WARSAW, Sept 2 (Reuters) - Poland's Supreme Court will seek help from the European Union's top court to resolve a standoff over judicial appointments that are blocking proceedings in a long-running case on foreign currency loan disputes, a spokesman said on Thursday.
He was speaking after the court failed again to issue a decision on how lower courts should treat the cases involving thousands of Poles who took out mortgages in Swiss francs more than a decade ago to take advantage of low Swiss interest rates, only to face higher costs when the value of the zloty slumped.
"The sitting of the Supreme Court ended with a decision to refer preliminary questions to the Court of Justice of the European Union (CJEU)," court spokesman Aleksander Stepkowski said.
"Under the decision the burden remains with the common courts, who did not receive the support of the Supreme Court."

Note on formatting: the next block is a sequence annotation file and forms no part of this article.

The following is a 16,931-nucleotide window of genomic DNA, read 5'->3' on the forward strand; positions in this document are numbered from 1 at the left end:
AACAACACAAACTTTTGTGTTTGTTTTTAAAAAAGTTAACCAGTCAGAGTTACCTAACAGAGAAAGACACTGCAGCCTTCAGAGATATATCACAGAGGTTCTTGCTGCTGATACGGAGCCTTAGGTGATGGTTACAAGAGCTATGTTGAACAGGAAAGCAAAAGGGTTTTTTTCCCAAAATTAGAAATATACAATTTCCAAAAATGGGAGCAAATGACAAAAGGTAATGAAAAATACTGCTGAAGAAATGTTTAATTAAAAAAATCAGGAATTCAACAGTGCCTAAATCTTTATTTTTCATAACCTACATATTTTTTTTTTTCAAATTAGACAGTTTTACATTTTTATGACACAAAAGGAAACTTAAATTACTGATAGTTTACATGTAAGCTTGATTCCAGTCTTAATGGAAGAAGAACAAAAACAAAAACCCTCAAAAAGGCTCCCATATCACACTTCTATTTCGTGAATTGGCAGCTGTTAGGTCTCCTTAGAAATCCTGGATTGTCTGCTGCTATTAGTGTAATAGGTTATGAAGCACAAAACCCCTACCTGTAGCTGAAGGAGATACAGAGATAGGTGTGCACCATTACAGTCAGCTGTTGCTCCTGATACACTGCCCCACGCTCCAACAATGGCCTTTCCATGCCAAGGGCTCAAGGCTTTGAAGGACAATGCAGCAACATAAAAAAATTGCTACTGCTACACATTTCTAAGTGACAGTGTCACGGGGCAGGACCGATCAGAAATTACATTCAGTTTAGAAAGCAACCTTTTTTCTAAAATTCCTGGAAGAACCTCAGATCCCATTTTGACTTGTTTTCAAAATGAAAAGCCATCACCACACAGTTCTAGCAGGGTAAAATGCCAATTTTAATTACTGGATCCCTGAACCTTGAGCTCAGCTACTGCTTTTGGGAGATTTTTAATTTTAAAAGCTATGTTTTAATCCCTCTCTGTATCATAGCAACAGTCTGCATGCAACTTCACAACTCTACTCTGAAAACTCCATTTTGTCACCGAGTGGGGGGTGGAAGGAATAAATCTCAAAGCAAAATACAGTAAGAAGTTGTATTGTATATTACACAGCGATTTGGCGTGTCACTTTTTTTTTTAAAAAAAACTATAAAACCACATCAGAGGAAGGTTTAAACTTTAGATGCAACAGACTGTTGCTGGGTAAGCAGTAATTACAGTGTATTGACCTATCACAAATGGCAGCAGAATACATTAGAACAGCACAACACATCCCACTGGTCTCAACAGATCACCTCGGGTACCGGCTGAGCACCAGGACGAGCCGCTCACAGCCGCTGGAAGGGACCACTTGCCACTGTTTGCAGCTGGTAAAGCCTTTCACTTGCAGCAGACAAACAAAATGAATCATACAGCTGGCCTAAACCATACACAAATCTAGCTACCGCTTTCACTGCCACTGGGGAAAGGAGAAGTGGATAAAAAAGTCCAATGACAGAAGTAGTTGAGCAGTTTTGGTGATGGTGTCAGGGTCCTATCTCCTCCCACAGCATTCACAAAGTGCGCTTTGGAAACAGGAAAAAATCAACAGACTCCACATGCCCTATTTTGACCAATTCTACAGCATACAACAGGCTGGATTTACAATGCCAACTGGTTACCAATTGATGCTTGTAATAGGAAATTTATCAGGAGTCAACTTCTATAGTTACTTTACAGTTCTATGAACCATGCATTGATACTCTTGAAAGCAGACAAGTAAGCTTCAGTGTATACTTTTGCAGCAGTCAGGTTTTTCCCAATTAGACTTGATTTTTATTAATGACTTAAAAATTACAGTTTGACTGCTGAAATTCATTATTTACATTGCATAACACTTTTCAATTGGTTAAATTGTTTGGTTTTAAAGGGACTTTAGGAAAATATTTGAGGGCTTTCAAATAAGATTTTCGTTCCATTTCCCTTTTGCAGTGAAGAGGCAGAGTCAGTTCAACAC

Before the sitting, lawyers had said that a conflict between old and newly-appointed judges made a decision unlikely.
Many old judges in the Supreme Court believe that new judges were appointed illegally as a result of reforms by the ruling Law and Justice (PiS) party, which critics say have politicised the judicial system.
Some old judges say verdicts reached with the participation of new judges could be questioned in future. The Supreme Court decided to send three questions on this issue to the CJEU, Stepkowski said.
"Of course, the system for appointing judges is very important, but 700,000 people are waiting for this case, they could have chosen another case to ask these questions," said Andrzej Zorski, a lawyer specialising in Swiss franc mortgage cases.
The court, sitting with all the judges of the Civil Chamber, had been due to issue the guidance in May, but postponed a decision to ask for opinions from institutions including the central bank, financial regulator KNF and the children's rights ombudsman.
Warsaw's WIG Bank's index was up 0.4% following the verdict.
($1 = 3.8107 zloty) (Reporting by Alan Charlish and Pawel Florkiewicz Editing by Robert Birsel and Emelia Sithole-Matarise)